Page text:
Gay couple spat at and called ‘dirty homos’ in broad daylight for simply holding hands in public

Gay couple spat at and called 'dirty homos' for holding hands in public

A gay man was left “shocked and incredibly angry” when he and his boyfriend were spat at and called “dirty homos” for the simple act of holding hands in public.

The heartbreaking homophobic incident occurred on Tuesday, 11 May shortly after Josh Barnett, 24, met his boyfriend Nathan, 21, outside the Centre Court Shopping Centre in Wimbledon, London.

Shortly afterwards, while walking along the street hand in hand, Barnett noticed somebody was walking “incredibly close” behind them. He thought the man’s behaviour seemed strange, but he didn’t think too much of it – until he heard “spit hit the floor”.

“We turned around to be faced with a man who, after spitting at us, proceeded to call us ‘dirty homos’,” Barnett told PinkNews. “I then confronted the man, as I was understandably both shocked and incredibly angry, and filmed him as he swore at us, to try and get footage I could give to the police.”

The man fled the scene as soon as Barnett started filming him, but the incident left both Barnett and his boyfriend shaken. They had never experienced homophobic harassment on the streets before, and neither expected to be targeted for being gay while walking hand-in-hand in broad daylight.

“I was absolutely furious at what had happened. I just could not believe it. I have been fortunate not to have suffered any anti-social behaviour like this towards me before, so it came as a real shock,” he said.

Gay couple ‘overwhelmed’ by support from LGBT+ community over homophobic incident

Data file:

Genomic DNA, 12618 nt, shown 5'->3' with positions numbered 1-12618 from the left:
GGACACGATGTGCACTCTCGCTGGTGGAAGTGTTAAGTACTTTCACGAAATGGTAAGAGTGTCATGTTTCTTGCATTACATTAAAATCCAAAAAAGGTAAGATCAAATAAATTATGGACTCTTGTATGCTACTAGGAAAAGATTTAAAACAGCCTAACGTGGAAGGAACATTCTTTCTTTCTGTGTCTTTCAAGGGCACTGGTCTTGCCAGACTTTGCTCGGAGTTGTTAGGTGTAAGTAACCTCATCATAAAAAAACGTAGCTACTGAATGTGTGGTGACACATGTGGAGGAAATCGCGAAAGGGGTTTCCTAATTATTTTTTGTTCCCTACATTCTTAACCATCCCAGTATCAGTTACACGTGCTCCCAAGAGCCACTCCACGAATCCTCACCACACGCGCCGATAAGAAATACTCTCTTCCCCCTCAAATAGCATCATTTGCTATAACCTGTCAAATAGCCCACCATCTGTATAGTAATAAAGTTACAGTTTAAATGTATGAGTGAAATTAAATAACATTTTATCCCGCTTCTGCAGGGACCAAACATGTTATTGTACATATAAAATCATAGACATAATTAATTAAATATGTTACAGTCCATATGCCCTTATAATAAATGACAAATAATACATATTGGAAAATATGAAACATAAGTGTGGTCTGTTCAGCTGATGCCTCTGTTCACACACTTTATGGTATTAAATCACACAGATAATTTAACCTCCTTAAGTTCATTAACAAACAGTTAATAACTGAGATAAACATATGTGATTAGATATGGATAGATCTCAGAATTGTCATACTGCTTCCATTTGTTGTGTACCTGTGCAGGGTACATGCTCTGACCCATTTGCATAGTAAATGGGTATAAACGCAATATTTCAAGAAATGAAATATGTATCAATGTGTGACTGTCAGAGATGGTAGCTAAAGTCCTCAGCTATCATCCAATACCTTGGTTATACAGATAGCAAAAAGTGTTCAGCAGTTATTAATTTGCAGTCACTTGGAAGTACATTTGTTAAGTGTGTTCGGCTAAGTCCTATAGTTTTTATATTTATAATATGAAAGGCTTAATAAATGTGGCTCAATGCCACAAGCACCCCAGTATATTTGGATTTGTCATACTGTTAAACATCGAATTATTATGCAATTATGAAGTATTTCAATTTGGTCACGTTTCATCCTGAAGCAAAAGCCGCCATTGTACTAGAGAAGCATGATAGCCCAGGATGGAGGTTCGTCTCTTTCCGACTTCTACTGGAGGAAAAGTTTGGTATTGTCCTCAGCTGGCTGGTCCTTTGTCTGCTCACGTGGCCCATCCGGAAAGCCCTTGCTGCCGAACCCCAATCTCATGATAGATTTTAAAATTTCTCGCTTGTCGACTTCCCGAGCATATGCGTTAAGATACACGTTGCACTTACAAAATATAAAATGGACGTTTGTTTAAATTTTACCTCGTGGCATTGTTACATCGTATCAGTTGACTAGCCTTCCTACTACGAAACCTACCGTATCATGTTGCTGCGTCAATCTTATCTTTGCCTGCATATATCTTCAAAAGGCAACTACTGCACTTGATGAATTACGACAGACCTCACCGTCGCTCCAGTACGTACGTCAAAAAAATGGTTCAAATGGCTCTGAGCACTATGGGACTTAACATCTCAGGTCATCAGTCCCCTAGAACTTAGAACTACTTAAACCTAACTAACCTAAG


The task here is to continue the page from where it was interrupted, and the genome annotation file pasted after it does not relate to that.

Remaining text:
Later that day, Barnett – still upset and angry at the treatment he and his boyfriend had endured – posted his recording of the incident on Twitter. Since sharing the footage, he has been flooded with reams of supportive messages from queer people – many of whom said they have experienced similar incidents.

“The support from the LGBTQ+ community has been overwhelming,” Barnett said. “There came a point where I had to stop trying to reply to every kind comment of support on Twitter as it gained so much attention.

“It really showed both Nathan and I just how much love and care there is out there within our community, and certainly made us feel like we weren’t alone in what had happened, which is unfortunately still a sad reality of being LGBTQ+.”

After sharing the video on Twitter, the Metropolitan Police reached out and urged Barnett to file an official complaint about the incident.

“I went to Wimbledon Police Station the following day, where I was treated with complete care and consideration for what had happened,” Barnett said.

“An officer took an official statement from me, and over the following days, I was kept up to date with what they were doing via both email and phone calls. I sent them the video I had of the man, which they have now circulated on their system as an open case, in the hope that somebody might recognise him.

“He hasn’t yet been tracked down, however, the case is ongoing,” Barnett explained.

While he believes the only way to stamp out LGBT+ hate is to call it out, Barnett urged gay people to be cautious in the way they respond to incidents like these. He felt safe confronting and filming the man because they were on “a busy high street in the middle of the day surrounded by people and CCTV, and only a stone’s throw away from the police station”.

“I wanted to stand up to him and film him as calling out and exposing this sort of behaviour is the only way people like him learn they cannot do that to someone, and it also shows others that it is still happening,” Barnett said.

“The more people are aware, the more allies we gain, the greater support we have to fight this behaviour that has never, does not, and will never, have a place in our society.”

PinkNews has contacted the Metropolitan Police for comment.